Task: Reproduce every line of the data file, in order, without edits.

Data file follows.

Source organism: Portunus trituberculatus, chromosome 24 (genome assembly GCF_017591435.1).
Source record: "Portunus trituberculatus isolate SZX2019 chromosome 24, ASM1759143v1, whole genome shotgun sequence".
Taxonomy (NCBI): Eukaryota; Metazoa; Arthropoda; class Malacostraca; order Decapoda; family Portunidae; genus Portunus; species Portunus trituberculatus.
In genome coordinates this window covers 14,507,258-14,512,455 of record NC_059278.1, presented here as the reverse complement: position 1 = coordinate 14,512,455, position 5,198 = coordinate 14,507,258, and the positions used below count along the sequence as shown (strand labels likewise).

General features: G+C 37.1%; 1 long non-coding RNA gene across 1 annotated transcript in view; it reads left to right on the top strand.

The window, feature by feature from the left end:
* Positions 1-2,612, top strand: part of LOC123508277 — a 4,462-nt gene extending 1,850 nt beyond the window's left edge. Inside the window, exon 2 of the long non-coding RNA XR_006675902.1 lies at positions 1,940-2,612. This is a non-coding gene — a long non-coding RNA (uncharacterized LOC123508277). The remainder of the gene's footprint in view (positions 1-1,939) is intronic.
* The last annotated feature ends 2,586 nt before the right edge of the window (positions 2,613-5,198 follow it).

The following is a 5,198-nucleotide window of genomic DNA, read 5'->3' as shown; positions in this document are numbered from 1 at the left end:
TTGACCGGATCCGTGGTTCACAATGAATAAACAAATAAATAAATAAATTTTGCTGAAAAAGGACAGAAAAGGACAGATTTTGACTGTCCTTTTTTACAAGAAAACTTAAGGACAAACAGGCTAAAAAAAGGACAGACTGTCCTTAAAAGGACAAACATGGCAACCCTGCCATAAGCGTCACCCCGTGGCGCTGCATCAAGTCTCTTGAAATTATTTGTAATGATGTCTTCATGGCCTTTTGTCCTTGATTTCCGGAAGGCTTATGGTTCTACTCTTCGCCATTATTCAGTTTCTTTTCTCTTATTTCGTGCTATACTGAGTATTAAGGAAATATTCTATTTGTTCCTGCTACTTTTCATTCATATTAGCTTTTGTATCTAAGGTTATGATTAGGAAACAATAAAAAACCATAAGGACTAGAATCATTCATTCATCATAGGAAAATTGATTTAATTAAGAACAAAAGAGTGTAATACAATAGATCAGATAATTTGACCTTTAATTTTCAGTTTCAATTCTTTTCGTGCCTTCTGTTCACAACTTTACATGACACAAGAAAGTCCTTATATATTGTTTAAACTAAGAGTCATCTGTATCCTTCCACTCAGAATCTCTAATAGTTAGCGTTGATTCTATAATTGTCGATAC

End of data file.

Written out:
Source organism: Portunus trituberculatus, chromosome 24 (genome assembly GCF_017591435.1).
Source record: "Portunus trituberculatus isolate SZX2019 chromosome 24, ASM1759143v1, whole genome shotgun sequence".
Taxonomy (NCBI): Eukaryota; Metazoa; Arthropoda; class Malacostraca; order Decapoda; family Portunidae; genus Portunus; species Portunus trituberculatus.
In genome coordinates this window covers 14,507,258-14,512,455 of record NC_059278.1, presented here as the reverse complement: position 1 = coordinate 14,512,455, position 5,198 = coordinate 14,507,258, and the positions used below count along the sequence as shown (strand labels likewise).

General features: G+C 37.1%; 1 long non-coding RNA gene across 1 annotated transcript in view; it reads left to right on the top strand.

The window, feature by feature from the left end:
* Positions 1-2,612, top strand: part of LOC123508277 — a 4,462-nt gene extending 1,850 nt beyond the window's left edge. Inside the window, exon 2 of the long non-coding RNA XR_006675902.1 lies at positions 1,940-2,612. This is a non-coding gene — a long non-coding RNA (uncharacterized LOC123508277). The remainder of the gene's footprint in view (positions 1-1,939) is intronic.
* The last annotated feature ends 2,586 nt before the right edge of the window (positions 2,613-5,198 follow it).

The following is a 5,198-nucleotide window of genomic DNA, read 5'->3' as shown; positions in this document are numbered from 1 at the left end:
TTGACCGGATCCGTGGTTCACAATGAATAAACAAATAAATAAATAAATTTTGCTGAAAAAGGACAGAAAAGGACAGATTTTGACTGTCCTTTTTTACAAGAAAACTTAAGGACAAACAGGCTAAAAAAAGGACAGACTGTCCTTAAAAGGACAAACATGGCAACCCTGCCATAAGCGTCACCCCGTGGCGCTGCATCAAGTCTCTTGAAATTATTTGTAATGATGTCTTCATGGCCTTTTGTCCTTGATTTCCGGAAGGCTTATGGTTCTACTCTTCGCCATTATTCAGTTTCTTTTCTCTTATTTCGTGCTATACTGAGTATTAAGGAAATATTCTATTTGTTCCTGCTACTTTTCATTCATATTAGCTTTTGTATCTAAGGTTATGATTAGGAAACAATAAAAAACCATAAGGACTAGAATCATTCATTCATCATAGGAAAATTGATTTAATTAAGAACAAAAGAGTGTAATACAATAGATCAGATAATTTGACCTTTAATTTTCAGTTTCAATTCTTTTCGTGCCTTCTGTTCACAACTTTACATGACACAAGAAAGTCCTTATATATTGTTTAAACTAAGAGTCATCTGTATCCTTCCACTCAGAATCTCTAATAGTTAGCGTTGATTCTATAATTGTCGATAC